Pitt students visit UPMC workers’ protest


Friday morning was the last time Mary Hughes ate a meal.

Since then, Hughes, a transcriptionist with imaging services at UPMC, has fasted publicly to raise awareness of the struggle workers who seek to unionize at UPMC face. Hughes and Chaney Lewis, a patient transporter at UPMC Presbyterian Hospital, will abstain from eating until this Friday as a part of a weeklong event called “Fast For Our Future” through Make It Our UPMC, an organization that works to unite people to urge UPMC to unionize.

Four Pitt members of the Pittsburgh Student Solidarity Coalition — an organization that helps students from universities in the area coordinate campaigns for justice in labor and social cause — visited Hughes and Lewis Tuesday to discuss the impact of the fast.

“They are our neighbors,” Nick Goodfellow, an organizer for PSSC, said. “Pitt students have a strong connection to UPMC.”

Huddled in a tent outside UPMC’s Downtown headquarters on Grant Street, Hughes and Lewis talked with the students and sipped water.

“I feel fine,” Hughes, 48, said.

Hughes and Lewis are part of a larger force of non-medical employees who have been pushing to unionize under the Service Employees International Union, an effort that has seen contentious times as SEIU claims UPMC partakes in unfair labor practices and methods of intimidation toward its employees.

Susan Manko, a UPMC media relations director, said SEIU organized the protest entirely. Manko said she did not have any additional comment on behalf of UPMC on the fast.

Lewis, 31, said a lot of his colleagues were struggling under current policies and hoped UPMC executives noticed the efforts.

“We mean business,” he said.

Goodfellow, a junior majoring in communication, said the group members wanted to support Hughes and Lewis in their fight for justice.

The group members asked the workers about their aims with the fast during their half-hour visit with Hughes and Lewis.

Julia Radomski, a senior economics and anthropology major, asked the workers what pushed them to publicly fast.

According to Hughes, the goal of the fast is to convince UPMC to allow its workers to unionize. Fasting, Hughes said, could affect people in a powerful manner, as purposefully not eating symbolizes the damage of not having enough money for food.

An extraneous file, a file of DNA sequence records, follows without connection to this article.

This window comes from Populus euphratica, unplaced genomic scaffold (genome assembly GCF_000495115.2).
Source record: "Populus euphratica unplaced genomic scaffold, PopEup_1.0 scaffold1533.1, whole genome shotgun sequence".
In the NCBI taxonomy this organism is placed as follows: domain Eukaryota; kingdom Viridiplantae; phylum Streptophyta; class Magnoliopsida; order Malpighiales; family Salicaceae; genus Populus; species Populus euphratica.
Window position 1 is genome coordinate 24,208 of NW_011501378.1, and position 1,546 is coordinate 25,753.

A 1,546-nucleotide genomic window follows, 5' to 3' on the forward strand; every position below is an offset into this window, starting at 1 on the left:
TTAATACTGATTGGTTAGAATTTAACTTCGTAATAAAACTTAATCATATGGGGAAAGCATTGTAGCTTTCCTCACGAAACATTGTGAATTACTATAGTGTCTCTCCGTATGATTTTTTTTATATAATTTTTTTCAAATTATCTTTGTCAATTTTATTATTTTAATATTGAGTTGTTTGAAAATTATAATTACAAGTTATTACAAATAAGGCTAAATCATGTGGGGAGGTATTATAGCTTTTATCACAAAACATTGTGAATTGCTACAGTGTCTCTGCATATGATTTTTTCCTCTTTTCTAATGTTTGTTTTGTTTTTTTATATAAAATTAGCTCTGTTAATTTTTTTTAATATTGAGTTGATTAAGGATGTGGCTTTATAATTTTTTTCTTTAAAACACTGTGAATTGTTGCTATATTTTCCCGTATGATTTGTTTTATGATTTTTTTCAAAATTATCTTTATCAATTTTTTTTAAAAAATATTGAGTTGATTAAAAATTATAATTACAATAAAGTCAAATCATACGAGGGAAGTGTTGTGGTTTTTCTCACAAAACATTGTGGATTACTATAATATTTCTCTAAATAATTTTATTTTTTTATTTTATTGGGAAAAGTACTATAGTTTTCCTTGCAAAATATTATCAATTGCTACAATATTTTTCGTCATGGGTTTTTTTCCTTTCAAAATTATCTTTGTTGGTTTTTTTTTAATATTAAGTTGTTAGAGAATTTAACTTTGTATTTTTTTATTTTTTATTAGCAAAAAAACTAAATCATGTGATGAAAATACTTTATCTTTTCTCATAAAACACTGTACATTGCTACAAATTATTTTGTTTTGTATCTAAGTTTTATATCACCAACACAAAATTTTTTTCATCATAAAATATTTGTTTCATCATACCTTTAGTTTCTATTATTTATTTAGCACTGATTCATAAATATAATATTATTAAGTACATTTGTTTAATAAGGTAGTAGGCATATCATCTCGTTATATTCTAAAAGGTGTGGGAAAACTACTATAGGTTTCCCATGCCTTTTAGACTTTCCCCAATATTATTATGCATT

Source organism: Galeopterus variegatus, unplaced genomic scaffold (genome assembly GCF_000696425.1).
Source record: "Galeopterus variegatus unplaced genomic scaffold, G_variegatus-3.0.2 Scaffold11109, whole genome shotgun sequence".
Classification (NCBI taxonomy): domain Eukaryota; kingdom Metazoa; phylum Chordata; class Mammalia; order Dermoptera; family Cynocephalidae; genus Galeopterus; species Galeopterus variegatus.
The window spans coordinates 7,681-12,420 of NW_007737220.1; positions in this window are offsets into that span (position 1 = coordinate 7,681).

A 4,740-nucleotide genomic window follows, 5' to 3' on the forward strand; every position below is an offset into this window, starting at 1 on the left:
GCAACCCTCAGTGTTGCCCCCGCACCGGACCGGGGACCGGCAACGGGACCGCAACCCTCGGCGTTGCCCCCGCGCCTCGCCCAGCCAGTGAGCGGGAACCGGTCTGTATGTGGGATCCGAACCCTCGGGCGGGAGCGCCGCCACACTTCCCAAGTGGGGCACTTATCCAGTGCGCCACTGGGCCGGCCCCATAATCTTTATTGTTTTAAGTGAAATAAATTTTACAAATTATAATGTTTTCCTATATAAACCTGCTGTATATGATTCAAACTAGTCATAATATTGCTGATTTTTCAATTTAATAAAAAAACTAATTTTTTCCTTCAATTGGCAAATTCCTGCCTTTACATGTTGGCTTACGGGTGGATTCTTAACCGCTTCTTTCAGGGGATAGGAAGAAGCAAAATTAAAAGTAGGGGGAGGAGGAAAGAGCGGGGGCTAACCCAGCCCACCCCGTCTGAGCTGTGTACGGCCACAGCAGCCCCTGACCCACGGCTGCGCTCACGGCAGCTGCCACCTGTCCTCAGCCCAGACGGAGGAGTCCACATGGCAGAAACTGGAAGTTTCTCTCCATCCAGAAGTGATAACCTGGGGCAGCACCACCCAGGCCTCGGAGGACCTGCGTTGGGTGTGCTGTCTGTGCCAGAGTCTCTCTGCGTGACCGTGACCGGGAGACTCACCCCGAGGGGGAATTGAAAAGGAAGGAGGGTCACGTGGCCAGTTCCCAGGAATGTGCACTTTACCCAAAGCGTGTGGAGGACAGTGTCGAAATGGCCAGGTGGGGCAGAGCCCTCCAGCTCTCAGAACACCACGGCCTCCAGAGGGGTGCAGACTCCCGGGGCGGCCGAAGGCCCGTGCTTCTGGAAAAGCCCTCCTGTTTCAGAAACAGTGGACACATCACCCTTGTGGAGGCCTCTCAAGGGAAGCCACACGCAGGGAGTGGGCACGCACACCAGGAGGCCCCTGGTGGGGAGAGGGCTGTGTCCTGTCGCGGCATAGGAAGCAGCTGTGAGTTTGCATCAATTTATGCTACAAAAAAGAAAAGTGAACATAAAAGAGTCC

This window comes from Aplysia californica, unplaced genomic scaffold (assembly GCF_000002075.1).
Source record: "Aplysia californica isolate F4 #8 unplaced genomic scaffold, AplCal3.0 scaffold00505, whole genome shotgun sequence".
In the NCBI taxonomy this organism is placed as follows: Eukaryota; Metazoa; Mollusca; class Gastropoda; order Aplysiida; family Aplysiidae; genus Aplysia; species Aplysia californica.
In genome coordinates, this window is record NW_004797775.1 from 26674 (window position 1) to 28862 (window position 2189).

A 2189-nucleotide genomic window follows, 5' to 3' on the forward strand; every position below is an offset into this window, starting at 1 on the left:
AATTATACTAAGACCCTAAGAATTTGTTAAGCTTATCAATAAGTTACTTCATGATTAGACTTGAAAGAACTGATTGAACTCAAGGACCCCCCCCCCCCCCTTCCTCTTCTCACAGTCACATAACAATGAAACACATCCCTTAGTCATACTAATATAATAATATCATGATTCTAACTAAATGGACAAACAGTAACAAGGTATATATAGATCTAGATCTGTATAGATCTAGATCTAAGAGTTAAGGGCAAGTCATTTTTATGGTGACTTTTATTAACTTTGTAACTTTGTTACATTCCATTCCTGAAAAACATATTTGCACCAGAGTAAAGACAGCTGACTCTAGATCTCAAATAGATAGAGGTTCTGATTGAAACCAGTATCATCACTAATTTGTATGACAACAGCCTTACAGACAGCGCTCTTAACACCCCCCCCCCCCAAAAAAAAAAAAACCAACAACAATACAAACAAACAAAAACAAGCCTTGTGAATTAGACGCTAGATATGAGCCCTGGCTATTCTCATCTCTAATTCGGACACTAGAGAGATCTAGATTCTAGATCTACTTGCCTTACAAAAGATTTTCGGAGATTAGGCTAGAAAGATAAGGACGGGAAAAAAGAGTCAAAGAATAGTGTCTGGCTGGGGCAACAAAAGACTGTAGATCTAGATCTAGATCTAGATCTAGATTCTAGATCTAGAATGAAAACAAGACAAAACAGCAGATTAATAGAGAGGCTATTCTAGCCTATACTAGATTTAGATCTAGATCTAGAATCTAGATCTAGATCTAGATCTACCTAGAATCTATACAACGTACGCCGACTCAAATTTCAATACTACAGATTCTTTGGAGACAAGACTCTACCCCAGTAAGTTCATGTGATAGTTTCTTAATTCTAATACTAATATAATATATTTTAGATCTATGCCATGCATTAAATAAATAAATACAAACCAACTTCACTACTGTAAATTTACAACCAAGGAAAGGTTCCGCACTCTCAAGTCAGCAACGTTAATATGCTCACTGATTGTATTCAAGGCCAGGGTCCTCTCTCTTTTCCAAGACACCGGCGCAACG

“[The protest] is more important than other people’s comfort levels,” Hughes said.

She said Pittsburgh community members could be uncomfortable with the symbolic nature of the fast, but that the issues at hand, especially the need for higher wages, were important to publicize.

So far, their efforts have garnered a lot of support from the community.

Kyndall Mason, a member of One Pittsburgh, a community organization that works to build jobs and keep corporations accountable, volunteered at Fast For Our Future. According to Mason, the fast has drawn in a lot of visitors from local unions, religious organizations and UPMC. 

Mason, 35, said many passers-by on the street also stopped in the tents to speak with the workers.

Mason and Glenn Grayson, also a member of One Pittsburgh, manned a tent adjacent to Hughes and Lewis’ where they encouraged visitors to write messages to the workers in a guestbook and collect buttons and flyers.

“It’s been a community and worker-driven fast,” said Grayson, 28. .

Members of PSSC signed the guestbook and collected buttons before speaking to Hughes and Lewis.

Alex Carter, a member of PSSC, said it was very inspiring for him to see the workers because he had the opportunity to talk to them face to face.

“There’s a personal story attached to the movement,” Carter, a sophomore majoring in biology, said.

PSSC previously joined UPMC workers March 3 in a large protest to demand better jobs and higher wages. Mihir Mulloth, another member of PSSC, said partaking in the protest was his first advocacy effort, and it took only one event to spur his passion to show UPMC workers support.

“We really have an interest,” Mulloth, a sophomore majoring in neuroscience, said.